Lindell Haggin, an avid birder and Spokane Audubon Society treasurer, narrows the scope of her bird-watching to her North Spokane backyard during the cold months. “A lot of people don’t realize how many birds are around. I’ll get up to 10 species, even in the winter,” she says. A feeder, heated bird bath, and specially selected plants help attract a variety of birds. “If it weren’t for my bird feeder, I wouldn’t see many birds in my yard. Right now, I have a ring-neck pheasant out there and the chickadees are swarming the feeders,” Haggin says. “I’ve got the chickadees so they’ll eat out of my hand. The one is getting sort-of greedy — instead of taking just one seed, he’ll take two.”

Haggin stocks her feeder with black sunflower seeds, adding suet (animal fat) during the winter. Birds that usually eat insects can substitute suet during the winter as a source for quick energy and heat. “Once it gets really cold, they need that fat to keep them warm in the cold winter nights,” Haggin says. “The birds that typically come to the feeders are the chickadees, finches, nuthatches. If you put up suet in addition to the seed, you’ll get woodpeckers. I’ve had juncos and song sparrows eating the suet sometimes, too.” In rural areas, putting out suet and seeds might attract magpies as well, she says — perhaps more than desired. “When the magpies notice, they’ll clean you out in no time.”

Citizens interested in helping collect data on birds in the area can join the annual Great Backyard Bird Count in February. The National Audubon Society and Cornell Lab of Ornithology — national leaders for bird research (and treasure troves of interesting bird facts) — team up to assess the state of birds in the U.S. using data submitted by citizens. Visit adubon.org for details on how to participate.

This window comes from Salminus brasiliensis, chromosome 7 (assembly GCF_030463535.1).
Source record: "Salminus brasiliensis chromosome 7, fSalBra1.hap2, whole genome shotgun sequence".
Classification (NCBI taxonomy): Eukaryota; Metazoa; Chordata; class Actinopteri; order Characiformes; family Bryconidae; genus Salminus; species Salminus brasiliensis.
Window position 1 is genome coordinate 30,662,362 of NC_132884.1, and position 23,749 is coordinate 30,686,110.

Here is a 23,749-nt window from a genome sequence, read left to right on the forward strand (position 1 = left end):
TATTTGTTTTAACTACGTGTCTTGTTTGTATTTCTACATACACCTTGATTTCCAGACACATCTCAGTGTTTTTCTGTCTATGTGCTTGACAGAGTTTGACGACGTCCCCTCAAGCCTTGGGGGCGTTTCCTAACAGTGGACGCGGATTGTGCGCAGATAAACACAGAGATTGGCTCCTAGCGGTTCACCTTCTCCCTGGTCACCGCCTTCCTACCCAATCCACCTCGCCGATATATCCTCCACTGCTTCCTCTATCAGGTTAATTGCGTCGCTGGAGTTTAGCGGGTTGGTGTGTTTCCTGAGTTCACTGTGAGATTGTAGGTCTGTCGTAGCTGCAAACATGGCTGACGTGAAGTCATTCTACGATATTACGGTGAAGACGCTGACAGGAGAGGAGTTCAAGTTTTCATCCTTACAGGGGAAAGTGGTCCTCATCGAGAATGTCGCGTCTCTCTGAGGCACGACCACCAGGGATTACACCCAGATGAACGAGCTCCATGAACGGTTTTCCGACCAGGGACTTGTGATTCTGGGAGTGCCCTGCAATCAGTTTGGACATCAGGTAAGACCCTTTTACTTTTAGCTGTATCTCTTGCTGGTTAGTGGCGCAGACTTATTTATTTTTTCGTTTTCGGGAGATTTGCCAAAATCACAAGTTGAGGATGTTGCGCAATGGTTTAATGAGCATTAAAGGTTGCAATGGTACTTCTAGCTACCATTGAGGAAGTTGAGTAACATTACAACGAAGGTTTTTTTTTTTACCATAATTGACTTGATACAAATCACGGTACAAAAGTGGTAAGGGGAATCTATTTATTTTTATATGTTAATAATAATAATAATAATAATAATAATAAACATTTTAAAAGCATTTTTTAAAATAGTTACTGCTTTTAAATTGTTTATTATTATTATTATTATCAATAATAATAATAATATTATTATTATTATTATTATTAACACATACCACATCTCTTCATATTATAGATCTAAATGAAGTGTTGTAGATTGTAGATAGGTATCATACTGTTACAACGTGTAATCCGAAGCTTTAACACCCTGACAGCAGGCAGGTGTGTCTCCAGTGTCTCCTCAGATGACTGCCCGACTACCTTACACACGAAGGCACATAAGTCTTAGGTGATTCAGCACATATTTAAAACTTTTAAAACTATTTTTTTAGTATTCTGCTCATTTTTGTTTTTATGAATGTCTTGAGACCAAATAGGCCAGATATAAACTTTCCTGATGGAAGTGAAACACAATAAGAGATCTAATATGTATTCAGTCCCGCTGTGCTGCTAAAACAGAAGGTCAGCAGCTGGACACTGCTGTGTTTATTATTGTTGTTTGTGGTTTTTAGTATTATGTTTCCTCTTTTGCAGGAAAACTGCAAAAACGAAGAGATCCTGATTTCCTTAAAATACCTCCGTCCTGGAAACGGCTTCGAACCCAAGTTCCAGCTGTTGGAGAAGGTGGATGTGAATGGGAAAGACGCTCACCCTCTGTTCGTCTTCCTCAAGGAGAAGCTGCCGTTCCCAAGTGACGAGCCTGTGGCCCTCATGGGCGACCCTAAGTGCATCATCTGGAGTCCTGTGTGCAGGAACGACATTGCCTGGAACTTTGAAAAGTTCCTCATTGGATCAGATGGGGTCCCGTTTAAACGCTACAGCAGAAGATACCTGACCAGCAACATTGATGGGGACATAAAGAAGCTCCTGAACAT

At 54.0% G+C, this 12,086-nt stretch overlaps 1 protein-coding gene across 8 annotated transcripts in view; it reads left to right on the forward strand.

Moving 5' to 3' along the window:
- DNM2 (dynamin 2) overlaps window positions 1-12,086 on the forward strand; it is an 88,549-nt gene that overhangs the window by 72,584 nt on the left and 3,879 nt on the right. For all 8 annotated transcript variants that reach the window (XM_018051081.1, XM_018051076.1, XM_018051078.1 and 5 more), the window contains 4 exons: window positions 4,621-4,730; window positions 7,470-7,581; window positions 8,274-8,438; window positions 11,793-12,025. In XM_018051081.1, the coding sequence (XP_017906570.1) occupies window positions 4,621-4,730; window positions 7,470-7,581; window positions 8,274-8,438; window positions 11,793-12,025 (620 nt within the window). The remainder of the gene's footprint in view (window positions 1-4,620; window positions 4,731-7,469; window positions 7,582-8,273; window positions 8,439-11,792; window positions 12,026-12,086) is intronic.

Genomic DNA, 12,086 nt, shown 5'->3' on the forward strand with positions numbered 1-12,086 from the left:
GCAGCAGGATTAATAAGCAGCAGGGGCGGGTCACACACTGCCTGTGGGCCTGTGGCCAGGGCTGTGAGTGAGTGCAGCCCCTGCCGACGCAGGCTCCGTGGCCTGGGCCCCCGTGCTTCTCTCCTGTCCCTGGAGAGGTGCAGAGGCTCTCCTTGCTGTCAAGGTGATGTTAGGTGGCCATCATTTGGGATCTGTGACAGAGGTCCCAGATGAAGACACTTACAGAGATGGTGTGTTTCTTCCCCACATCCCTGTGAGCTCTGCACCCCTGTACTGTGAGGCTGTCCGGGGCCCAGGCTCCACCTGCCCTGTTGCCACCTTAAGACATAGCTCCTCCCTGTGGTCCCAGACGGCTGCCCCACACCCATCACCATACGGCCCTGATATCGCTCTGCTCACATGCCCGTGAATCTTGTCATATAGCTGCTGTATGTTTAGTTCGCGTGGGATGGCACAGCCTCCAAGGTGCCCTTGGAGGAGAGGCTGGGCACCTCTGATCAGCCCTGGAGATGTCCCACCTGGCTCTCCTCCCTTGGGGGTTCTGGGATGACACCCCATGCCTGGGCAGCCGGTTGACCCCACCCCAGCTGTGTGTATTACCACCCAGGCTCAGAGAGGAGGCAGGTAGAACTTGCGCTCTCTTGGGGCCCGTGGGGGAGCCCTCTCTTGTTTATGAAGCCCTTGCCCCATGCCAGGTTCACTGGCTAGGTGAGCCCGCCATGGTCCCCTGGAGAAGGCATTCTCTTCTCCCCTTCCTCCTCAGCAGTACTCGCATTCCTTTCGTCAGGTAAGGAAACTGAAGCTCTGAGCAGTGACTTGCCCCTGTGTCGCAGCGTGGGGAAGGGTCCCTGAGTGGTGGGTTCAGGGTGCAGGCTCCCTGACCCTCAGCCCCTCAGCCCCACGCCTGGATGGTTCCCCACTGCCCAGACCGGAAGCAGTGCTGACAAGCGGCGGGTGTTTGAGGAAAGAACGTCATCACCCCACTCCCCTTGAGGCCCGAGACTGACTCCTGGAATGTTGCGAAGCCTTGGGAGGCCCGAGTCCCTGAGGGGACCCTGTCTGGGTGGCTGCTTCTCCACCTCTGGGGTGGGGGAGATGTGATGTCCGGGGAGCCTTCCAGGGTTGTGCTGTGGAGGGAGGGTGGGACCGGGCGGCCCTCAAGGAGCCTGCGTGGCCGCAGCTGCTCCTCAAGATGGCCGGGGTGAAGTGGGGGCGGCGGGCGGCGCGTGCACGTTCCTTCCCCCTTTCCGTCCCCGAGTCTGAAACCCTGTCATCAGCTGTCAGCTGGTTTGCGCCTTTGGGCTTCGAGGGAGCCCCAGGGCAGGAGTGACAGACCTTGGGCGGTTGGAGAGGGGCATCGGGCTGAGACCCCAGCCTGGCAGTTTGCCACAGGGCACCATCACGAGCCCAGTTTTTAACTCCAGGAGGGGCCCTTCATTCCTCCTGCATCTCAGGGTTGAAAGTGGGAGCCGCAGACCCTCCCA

Those brave enough to venture into nature areas for winter birding may be rewarded with birds not seen in this area during the warmer months. “There are some birds that will move down from the colder climates in Alaska and Canada, including snowy owls and sometimes a northern hawk owl,” Haggin says. Some types of finches and buntings also land in Eastern Washington after their southern migration. “They like big open spaces, so if you drive around Lincoln County or Davenport, you might run across a snowy owl.”

A variety of waterfowl stick around the Spokane area, too. The confluence of the Little Spokane River and Spokane River, Manito Park, and Riverfront Park all tend to attract a variety of ducks. Red-tailed hawks and some smaller hawks and falcons also remain in the area during winter.

Bald eagles gather each year at Wolf Lodge Bay on Lake Coeur d’Alene in Idaho to feast on spawning kokanee salmon. This year’s gathering promises to be larger than usual due to a large fish run, according to the Idaho Fish and Game Department. The majestic birds also congregate at Priest Lake and Lake Pend Oreille to get their fill of spawning kokanee. //

20th Annual Great Backyard Bird Count

The Great Backyard Bird Count engages bird watchers of all ages in counting birds to create a real-time snapshot of bird populations. Participants are asked to count birds for as few as 15 minutes on one or more days from February 17 through 20 and report their sightings online at birdcount.org. Anyone can take part in the Great Backyard Bird Count, from beginning bird watchers to experts. Find more information on local birding field trips and citizen science projects at spokaneaudubon.org.